I can still remember one particular Young Women lesson, even though my teacher, Sister Cato, taught it years ago. It was about reaching out to others who may not seem to fit in with “our group.”
I was in high school then, captain of the marching band color guard, publicity chair for a club, active on the academic team and in drama, Laurel class president, and a member of the stake youth committee. I was the only member of the Church at my school, but people seemed to respect me for my beliefs.
The day after Sister Cato’s wonderful lesson, I noticed a guy at lunch I’d never really noticed before. He was sitting by himself, except for two other guys who were making fun of him. I remembered having seen him at band practice after school, but I didn’t even know his name. I asked my friends from the band if they knew anything about him.
“That’s Chris. He can’t march and won’t play his trombone loud enough for you to hear him three feet from you!” the trombone section leader replied.
“I think he just moved here from another school,” said another. “People say he’s really weird.”
“I heard he can’t drive to save his life. Once he hit someone’s trash can when he was driving home after school!” another of my friends said.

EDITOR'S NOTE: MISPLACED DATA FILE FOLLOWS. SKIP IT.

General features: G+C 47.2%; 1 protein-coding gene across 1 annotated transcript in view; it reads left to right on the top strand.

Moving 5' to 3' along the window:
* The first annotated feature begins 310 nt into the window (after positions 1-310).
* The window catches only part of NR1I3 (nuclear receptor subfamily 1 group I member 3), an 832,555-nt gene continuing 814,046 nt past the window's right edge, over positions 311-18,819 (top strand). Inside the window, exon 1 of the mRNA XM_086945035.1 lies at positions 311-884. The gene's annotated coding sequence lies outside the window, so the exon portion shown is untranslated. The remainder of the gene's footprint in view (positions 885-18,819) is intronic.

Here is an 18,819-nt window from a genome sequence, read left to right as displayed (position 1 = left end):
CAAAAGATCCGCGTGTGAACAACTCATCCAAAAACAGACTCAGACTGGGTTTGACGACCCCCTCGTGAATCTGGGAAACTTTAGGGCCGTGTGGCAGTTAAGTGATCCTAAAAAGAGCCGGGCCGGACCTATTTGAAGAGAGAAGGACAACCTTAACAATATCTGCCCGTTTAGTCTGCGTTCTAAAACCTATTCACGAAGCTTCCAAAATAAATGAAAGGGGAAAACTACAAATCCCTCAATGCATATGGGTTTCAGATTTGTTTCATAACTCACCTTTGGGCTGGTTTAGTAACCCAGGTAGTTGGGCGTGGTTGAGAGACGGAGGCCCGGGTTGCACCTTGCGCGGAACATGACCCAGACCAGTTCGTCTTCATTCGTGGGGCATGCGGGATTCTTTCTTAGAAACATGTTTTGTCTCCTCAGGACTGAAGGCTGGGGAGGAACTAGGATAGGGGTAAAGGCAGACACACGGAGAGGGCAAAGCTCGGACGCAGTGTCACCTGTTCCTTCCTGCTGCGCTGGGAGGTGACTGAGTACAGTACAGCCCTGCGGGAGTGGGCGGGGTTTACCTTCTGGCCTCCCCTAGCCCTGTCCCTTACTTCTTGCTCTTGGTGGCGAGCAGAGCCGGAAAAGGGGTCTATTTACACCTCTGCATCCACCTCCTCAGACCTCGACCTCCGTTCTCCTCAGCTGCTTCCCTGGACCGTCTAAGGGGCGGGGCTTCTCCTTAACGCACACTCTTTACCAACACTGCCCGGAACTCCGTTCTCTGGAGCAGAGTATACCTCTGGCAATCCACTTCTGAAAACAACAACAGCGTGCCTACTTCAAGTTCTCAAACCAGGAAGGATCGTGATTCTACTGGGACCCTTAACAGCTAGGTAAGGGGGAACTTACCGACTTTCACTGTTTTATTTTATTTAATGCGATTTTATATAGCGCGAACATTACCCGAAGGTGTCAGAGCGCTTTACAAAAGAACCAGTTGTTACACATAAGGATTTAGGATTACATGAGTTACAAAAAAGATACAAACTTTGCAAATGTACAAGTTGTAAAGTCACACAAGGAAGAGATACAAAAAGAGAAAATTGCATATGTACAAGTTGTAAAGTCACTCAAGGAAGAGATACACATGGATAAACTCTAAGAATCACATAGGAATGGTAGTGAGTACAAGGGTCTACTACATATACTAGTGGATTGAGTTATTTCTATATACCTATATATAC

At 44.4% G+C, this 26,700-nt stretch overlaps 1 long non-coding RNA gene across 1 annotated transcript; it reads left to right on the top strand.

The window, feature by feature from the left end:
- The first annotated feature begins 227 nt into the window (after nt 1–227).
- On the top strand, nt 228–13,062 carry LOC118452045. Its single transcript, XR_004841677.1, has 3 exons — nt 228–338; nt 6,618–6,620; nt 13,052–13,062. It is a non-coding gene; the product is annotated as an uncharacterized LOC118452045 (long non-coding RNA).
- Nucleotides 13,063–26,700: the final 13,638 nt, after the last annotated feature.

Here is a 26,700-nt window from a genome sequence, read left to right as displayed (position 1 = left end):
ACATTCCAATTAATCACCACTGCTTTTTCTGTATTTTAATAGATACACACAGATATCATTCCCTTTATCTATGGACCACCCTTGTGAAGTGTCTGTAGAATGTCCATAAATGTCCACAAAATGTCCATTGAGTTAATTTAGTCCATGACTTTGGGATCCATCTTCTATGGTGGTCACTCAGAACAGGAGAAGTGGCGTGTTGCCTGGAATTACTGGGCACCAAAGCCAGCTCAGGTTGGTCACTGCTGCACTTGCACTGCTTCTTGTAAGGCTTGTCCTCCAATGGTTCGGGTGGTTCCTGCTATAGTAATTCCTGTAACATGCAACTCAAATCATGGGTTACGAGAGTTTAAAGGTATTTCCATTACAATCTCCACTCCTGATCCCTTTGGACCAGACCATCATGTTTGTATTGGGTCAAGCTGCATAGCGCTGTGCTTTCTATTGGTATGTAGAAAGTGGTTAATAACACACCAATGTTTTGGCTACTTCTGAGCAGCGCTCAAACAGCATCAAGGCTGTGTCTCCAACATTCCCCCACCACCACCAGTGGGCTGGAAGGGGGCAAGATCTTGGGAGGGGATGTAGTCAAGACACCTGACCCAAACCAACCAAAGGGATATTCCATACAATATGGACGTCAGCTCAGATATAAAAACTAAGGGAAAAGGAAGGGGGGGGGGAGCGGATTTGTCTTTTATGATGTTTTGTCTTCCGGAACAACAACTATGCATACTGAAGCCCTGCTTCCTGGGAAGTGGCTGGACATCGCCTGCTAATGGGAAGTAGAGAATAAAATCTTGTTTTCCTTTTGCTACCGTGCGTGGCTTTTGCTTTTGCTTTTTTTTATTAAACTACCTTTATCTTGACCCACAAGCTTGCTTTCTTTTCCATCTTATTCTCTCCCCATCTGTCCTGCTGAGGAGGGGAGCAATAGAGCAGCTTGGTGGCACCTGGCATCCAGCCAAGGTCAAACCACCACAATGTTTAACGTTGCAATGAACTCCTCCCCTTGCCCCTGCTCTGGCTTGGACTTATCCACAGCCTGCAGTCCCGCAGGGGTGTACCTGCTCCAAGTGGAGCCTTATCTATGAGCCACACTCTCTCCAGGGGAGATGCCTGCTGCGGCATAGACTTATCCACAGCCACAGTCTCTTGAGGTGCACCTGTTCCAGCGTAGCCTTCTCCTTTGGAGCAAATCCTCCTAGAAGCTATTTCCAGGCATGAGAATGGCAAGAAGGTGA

The bell rang, and we all scattered for class. I continued to think about Chris and how lonely he had seemed at lunch.
The next day, I decided to sit with Chris instead of with my usual group. Ignoring my friends’ stares, I introduced myself and sat down. I really enjoyed my lunch with Chris. He was funny and bright, though a little quiet that first day. The next day at lunch, I asked Chris to sit with my friends and me. My friends protested, but I insisted, and Chris had lunch with us the rest of the year.
I’m so thankful for that lesson in Young Women. Chris and I became the best of friends. When band practice ended each afternoon, we would often end up at one or the other’s house. I introduced him to my younger brothers, with whom he became fast friends, and he introduced me to his girlfriend. We went to the movies together. He helped me get my first job, and we even double-dated to the prom.
The next year, I completed the Personal Progress program in Young Women. My parents decided to have a little party to celebrate my receiving the Young Womanhood Recognition. I handed out invitations to all my friends and reminded them many times, hoping they would come. Chris came—my only friend who wasn’t a member of the Church to show up.
Graduation day came and went, but Chris and I still keep in touch. Who would have known that by following a Young Women lesson, I would end up with a great friendship?